Applied Materials will merge with Tokyo Electron on a stock-for-stock deal. AMAT shareholders will own a little more than two-thirds of the combined company. And, Fairfax Financial has offered 9 bucks per share to buy Blackberry. Fairfax already owns a bunch of Blackberry shares bought at much higher prices, and financing for the 4.7 billion dollar offer may not yet be in place, so don’t count your chickens on that one.
Our futures are indicating that we’ll get off to a flying stop this morning. Generally, slightly lower prices appear to be in the offing. At this point, adjusted for fair value, the S&P futures are down about 3 points, but the Dow futures are up 5½, and the NASDAQ futures are a little less than 2 points above fair value.
September 23, 2013
It’s been 80 years since hedge funds have been allowed to advertise to the general public. But as of today, print, broadcast and Internet advertising is fair game for the hedgies. Evidently, Government regulators believe that the general public has gotten so savvy that they’ve never gotten into an expensive or unsuitable investment because of what they heard on the radio, saw on TV or read in print or on the internet. Either that, or they have concluded that if you’re rich enough to qualify to get into a hedge fund, you should be responsible for yourself. Either way, it’s great news for the ad-sellers, especially with high-net-worth users.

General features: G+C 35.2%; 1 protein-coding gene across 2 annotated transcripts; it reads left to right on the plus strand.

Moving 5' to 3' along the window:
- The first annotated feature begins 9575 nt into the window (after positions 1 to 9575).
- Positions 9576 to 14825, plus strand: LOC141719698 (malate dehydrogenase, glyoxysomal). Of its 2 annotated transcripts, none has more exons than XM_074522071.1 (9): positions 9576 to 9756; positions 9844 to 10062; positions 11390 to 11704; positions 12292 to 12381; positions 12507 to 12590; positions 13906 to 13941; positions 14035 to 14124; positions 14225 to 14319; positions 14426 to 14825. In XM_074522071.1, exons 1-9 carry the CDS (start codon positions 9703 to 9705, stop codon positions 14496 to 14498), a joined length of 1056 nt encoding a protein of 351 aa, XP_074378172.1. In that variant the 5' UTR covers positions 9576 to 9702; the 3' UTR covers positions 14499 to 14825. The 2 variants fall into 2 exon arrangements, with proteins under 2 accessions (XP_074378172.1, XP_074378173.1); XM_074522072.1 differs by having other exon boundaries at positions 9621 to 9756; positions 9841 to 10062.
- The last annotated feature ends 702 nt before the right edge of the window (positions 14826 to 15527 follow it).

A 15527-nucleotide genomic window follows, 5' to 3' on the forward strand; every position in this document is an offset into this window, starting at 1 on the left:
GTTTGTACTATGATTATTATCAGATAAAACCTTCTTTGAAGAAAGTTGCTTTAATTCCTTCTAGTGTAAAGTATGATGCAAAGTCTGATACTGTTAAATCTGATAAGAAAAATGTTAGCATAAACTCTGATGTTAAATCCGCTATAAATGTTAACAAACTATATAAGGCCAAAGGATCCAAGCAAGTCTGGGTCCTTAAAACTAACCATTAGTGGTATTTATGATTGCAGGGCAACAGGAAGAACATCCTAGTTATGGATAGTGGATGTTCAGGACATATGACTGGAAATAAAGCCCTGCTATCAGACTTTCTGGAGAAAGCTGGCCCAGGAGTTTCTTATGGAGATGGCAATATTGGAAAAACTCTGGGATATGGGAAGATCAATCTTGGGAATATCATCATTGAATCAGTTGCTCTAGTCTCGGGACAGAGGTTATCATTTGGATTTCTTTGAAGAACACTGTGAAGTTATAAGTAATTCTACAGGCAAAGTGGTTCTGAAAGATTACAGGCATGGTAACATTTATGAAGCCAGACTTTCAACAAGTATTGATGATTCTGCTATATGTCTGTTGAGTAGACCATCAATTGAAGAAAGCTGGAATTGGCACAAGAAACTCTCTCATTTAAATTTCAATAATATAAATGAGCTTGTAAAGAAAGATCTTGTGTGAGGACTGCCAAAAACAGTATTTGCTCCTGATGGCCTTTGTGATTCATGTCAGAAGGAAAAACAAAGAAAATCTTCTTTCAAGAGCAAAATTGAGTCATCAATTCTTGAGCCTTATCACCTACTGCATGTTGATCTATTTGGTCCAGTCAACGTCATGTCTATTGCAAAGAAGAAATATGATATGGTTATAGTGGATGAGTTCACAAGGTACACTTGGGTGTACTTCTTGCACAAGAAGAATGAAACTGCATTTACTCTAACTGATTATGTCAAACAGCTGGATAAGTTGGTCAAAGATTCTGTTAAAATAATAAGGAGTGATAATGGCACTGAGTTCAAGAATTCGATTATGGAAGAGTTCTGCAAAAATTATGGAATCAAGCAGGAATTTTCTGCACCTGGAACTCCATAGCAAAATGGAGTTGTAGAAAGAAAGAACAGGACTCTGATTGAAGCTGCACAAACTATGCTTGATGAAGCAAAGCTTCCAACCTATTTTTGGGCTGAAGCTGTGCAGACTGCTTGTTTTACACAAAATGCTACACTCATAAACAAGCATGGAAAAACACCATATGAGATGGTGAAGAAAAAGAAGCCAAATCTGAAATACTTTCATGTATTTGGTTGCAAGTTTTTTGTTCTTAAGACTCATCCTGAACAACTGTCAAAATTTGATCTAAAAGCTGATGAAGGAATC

The Federal Reserve officials are out on the speaking circuit today. A little Fed speak on Friday sent stock prices down a long way. And, of course, it was Black Friday for Blackberry. The cell-phone maker is cutting 4,500 jobs, basically giving up on the consumer market and possibly looking for someone that wants to buy its technology. Perhaps a museum would be interested. Or a hedge fund.
A new Microsoft Sur>
Overseas markets are mostly lower, although China rose a percent and a half. Our futures were nicely higher most of the morning, but have been headed south ever since. At this point, adjusted for fair value, the S&P futures are down by 3½ points, the Dow futures are higher by 18, probably pumped up by prospects for the three new stocks added to the Index today, and the NASDAQ futures are almost 4 points below fair value.
September 20, 2013
It’s been an interesting month, to say the least. But now that Ben Bernanke has settled our monetary policy, Vladimir Putin has determined our Syrian policy and Larry Summers has, well, eliminated Larry Summers as something we should be concerned about, it looks like clear sailing for the stock market. At least until next week, when we start considering the debt limit, the budget deficit, Obamacare and the next big crisis we don’t see coming just yet.
Today, no fewer than 4 senior Fed officials will be out on the speaking circuit. Perhaps the most interesting insight will come from Kansas City Fed President Esther George, who was the strongest dissenter in this week’s Fed policy decision.
Darden Restaurants is out with a fairly unappetizing earnings report. Quarterly profit of only 53 cents per share fell 17 cents short of estimates. Darden announced a new cost-cutting effort and traders are cutting their losses this morning, as Darden shares are off about 5½ percent.